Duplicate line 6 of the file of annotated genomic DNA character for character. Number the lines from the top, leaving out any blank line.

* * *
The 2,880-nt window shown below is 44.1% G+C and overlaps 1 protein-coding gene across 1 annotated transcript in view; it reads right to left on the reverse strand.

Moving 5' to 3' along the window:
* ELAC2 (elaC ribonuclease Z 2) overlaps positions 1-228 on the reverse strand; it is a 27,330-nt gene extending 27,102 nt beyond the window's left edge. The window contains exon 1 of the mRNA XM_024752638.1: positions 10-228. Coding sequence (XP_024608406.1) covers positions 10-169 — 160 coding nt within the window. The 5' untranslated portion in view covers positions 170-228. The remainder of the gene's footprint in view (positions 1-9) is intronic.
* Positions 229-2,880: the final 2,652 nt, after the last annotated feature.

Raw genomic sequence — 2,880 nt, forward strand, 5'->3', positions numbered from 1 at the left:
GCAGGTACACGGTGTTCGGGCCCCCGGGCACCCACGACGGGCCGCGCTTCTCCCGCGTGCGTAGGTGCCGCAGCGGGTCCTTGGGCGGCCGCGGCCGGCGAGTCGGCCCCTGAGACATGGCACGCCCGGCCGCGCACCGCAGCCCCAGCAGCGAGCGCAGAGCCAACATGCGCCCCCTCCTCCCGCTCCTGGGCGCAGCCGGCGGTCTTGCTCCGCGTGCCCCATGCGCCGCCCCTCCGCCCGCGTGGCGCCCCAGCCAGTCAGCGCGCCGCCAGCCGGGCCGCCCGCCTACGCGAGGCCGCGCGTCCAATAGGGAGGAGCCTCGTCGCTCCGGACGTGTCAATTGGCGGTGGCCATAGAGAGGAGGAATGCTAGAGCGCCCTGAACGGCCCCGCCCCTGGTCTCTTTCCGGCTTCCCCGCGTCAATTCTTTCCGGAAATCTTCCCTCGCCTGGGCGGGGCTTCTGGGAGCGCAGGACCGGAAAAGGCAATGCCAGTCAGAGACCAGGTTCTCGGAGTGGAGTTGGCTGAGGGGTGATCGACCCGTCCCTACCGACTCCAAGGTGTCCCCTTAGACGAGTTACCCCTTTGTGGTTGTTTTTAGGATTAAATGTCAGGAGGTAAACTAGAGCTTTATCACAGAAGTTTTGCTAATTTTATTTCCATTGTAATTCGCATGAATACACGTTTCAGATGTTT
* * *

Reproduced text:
GCAGGTACACGGTGTTCGGGCCCCCGGGCACCCACGACGGGCCGCGCTTCTCCCGCGTGCGTAGGTGCCGCAGCGGGTCCTTGGGCGGCCGCGGCCGGCGAGTCGGCCCCTGAGACATGGCACGCCCGGCCGCGCACCGCAGCCCCAGCAGCGAGCGCAGAGCCAACATGCGCCCCCTCCTCCCGCTCCTGGGCGCAGCCGGCGGTCTTGCTCCGCGTGCCCCATGCGCCGCCCCTCCGCCCGCGTGGCGCCCCAGCCAGTCAGCGCGCCGCCAGCCGGGCCGCCCGCCTACGCGAGGCCGCGCGTCCAATAGGGAGGAGCCTCGTCGCTCCGGACGTGTCAATTGGCGGTGGCCATAGAGAGGAGGAATGCTAGAGCGCCCTGAACGGCCCCGCCCCTGGTCTCTTTCCGGCTTCCCCGCGTCAATTCTTTCCGGAAATCTTCCCTCGCCTGGGCGGGGCTTCTGGGAGCGCAGGACCGGAAAAGGCAATGCCAGTCAGAGACCAGGTTCTCGGAGTGGAGTTGGCTGAGGGGTGATCGACCCGTCCCTACCGACTCCAAGGTGTCCCCTTAGACGAGTTACCCCTTTGTGGTTGTTTTTAGGATTAAATGTCAGGAGGTAAACTAGAGCTTTATCACAGAAGTTTTGCTAATTTTATTTCCATTGTAATTCGCATGAATACACGTTTCAGATGTTT